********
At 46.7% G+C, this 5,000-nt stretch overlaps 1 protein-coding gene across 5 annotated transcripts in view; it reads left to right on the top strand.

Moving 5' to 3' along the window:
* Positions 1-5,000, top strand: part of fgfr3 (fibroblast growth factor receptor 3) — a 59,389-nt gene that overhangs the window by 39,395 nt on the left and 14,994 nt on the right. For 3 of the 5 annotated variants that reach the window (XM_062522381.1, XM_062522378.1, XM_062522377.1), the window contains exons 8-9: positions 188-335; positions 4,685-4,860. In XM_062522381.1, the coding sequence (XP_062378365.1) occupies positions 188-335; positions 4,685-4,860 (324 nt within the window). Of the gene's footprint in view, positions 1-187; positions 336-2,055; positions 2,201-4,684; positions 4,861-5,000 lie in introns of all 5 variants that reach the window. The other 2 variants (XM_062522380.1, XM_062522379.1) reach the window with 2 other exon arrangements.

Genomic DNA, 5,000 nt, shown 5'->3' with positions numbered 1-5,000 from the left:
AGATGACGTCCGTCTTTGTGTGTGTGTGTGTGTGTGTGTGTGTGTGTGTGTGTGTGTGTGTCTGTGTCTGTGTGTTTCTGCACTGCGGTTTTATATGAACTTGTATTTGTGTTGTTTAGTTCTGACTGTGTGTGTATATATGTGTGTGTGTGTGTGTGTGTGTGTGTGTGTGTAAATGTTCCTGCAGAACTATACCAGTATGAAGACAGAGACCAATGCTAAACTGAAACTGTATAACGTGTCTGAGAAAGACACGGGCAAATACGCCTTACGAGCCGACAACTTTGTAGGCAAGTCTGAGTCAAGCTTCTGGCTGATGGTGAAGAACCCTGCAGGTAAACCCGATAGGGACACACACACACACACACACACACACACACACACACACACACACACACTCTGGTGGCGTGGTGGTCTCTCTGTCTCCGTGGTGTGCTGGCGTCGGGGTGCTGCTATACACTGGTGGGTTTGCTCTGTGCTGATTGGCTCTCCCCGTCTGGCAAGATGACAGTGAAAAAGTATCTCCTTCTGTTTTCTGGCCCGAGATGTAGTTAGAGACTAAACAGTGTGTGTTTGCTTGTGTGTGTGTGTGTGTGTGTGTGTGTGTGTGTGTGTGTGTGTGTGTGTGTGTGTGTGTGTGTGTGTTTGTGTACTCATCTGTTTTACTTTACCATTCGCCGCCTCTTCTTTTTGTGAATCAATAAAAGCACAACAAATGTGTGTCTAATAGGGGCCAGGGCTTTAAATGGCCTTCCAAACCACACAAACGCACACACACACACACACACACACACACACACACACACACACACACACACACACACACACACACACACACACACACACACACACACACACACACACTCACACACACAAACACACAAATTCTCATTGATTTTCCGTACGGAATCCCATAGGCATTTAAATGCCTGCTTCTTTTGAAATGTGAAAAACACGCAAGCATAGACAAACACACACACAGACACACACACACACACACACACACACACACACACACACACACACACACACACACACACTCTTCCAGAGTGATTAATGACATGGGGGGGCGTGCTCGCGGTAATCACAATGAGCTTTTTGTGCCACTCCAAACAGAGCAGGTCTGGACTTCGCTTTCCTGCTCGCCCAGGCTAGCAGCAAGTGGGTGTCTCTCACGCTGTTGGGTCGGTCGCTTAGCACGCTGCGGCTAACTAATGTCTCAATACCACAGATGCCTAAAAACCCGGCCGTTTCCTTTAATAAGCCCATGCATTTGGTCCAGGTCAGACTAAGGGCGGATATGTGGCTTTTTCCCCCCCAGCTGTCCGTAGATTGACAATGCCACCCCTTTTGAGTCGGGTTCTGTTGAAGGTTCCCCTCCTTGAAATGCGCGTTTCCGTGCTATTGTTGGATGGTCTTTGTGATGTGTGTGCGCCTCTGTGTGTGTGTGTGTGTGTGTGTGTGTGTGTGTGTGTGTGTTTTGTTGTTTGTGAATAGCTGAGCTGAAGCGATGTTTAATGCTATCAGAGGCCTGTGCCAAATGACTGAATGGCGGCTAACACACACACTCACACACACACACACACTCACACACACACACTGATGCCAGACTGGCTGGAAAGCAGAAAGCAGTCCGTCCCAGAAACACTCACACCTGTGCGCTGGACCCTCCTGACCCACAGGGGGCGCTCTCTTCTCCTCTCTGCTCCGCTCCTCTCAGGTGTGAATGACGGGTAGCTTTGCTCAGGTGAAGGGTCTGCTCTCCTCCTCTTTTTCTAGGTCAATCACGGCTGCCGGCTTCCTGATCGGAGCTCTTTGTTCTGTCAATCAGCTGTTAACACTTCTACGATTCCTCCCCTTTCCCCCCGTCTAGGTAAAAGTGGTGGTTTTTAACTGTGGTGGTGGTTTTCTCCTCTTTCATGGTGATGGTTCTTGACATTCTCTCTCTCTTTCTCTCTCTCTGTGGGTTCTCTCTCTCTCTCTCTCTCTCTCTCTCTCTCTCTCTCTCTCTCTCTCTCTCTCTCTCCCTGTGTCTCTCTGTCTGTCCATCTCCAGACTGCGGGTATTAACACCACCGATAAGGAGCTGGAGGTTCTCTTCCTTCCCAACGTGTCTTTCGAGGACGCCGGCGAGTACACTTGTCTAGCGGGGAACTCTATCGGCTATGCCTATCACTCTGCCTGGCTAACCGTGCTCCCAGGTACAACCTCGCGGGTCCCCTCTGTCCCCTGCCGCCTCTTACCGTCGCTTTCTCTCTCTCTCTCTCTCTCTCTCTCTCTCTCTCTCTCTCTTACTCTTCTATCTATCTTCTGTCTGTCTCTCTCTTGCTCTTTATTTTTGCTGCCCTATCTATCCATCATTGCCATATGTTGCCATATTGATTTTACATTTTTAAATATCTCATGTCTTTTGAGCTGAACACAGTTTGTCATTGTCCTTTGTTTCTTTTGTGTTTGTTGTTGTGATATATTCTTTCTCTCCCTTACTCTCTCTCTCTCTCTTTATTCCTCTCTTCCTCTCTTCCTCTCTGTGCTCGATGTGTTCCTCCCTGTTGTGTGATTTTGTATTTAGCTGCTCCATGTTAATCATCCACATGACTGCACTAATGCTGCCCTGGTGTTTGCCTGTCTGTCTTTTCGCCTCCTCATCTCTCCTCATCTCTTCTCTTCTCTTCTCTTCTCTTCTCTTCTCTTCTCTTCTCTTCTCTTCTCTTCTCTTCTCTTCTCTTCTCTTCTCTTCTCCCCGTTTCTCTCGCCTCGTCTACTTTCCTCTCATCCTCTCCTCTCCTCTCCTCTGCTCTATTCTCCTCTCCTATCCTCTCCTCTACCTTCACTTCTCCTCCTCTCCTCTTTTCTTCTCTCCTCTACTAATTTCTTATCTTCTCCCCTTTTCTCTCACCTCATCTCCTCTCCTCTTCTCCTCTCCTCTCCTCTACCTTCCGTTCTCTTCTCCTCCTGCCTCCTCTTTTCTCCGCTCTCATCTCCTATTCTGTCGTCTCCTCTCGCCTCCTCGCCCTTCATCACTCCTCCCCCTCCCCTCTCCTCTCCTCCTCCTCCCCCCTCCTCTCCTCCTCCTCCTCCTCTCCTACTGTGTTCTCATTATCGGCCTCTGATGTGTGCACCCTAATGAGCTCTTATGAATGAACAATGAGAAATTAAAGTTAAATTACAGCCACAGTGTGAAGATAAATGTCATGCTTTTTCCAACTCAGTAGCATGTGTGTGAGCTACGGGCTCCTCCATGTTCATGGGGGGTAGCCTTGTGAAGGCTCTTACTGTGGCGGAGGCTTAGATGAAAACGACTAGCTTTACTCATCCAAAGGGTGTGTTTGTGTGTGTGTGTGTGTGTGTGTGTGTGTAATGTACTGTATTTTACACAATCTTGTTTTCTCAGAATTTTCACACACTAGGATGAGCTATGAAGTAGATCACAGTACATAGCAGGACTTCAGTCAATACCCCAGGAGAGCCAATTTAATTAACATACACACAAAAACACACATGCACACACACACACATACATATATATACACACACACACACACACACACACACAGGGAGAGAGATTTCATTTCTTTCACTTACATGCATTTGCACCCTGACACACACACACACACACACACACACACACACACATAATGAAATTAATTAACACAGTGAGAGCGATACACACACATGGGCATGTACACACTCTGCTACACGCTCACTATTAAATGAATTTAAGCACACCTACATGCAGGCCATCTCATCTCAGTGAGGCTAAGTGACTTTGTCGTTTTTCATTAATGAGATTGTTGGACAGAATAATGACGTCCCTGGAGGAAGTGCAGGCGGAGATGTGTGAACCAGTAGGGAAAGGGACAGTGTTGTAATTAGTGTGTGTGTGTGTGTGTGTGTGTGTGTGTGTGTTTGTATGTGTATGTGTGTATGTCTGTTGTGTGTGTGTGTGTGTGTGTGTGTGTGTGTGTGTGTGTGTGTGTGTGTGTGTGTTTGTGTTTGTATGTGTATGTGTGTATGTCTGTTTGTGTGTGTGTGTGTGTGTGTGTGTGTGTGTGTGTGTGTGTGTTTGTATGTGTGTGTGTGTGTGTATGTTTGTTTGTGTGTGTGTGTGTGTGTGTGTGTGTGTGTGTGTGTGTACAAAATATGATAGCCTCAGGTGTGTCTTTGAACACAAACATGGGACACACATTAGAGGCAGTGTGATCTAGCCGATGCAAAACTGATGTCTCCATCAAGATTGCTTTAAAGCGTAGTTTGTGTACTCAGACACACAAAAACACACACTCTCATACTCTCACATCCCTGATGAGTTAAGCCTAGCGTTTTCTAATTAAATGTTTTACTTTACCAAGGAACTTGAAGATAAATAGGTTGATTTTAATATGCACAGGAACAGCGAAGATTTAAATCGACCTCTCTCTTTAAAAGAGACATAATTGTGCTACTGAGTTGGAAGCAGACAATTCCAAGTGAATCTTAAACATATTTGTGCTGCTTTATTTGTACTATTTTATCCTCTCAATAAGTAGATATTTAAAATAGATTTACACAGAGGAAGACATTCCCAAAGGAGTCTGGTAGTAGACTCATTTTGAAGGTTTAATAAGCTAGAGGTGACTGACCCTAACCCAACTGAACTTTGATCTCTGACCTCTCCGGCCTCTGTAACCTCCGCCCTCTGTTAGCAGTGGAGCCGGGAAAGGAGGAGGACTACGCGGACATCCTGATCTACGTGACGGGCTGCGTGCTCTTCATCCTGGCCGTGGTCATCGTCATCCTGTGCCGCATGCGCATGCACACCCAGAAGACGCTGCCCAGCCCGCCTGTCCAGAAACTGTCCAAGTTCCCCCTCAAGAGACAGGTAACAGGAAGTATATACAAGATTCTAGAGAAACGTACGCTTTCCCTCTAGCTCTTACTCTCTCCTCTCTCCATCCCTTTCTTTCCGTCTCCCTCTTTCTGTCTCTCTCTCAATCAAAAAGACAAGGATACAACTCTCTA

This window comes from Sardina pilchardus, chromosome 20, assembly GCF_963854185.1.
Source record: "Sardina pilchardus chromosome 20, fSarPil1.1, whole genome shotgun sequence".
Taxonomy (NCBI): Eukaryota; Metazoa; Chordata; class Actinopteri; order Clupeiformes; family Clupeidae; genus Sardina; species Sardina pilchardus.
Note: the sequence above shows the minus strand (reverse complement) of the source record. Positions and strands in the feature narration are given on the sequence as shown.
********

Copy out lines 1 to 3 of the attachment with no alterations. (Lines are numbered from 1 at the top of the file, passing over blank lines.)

At 46.7% G+C, this 5,000-nt stretch overlaps 1 protein-coding gene across 5 annotated transcripts in view; it reads left to right on the top strand.

Moving 5' to 3' along the window:
* Positions 1-5,000, top strand: part of fgfr3 (fibroblast growth factor receptor 3) — a 59,389-nt gene that overhangs the window by 39,395 nt on the left and 14,994 nt on the right. For 3 of the 5 annotated variants that reach the window (XM_062522381.1, XM_062522378.1, XM_062522377.1), the window contains exons 8-9: positions 188-335; positions 4,685-4,860. In XM_062522381.1, the coding sequence (XP_062378365.1) occupies positions 188-335; positions 4,685-4,860 (324 nt within the window). Of the gene's footprint in view, positions 1-187; positions 336-2,055; positions 2,201-4,684; positions 4,861-5,000 lie in introns of all 5 variants that reach the window. The other 2 variants (XM_062522380.1, XM_062522379.1) reach the window with 2 other exon arrangements.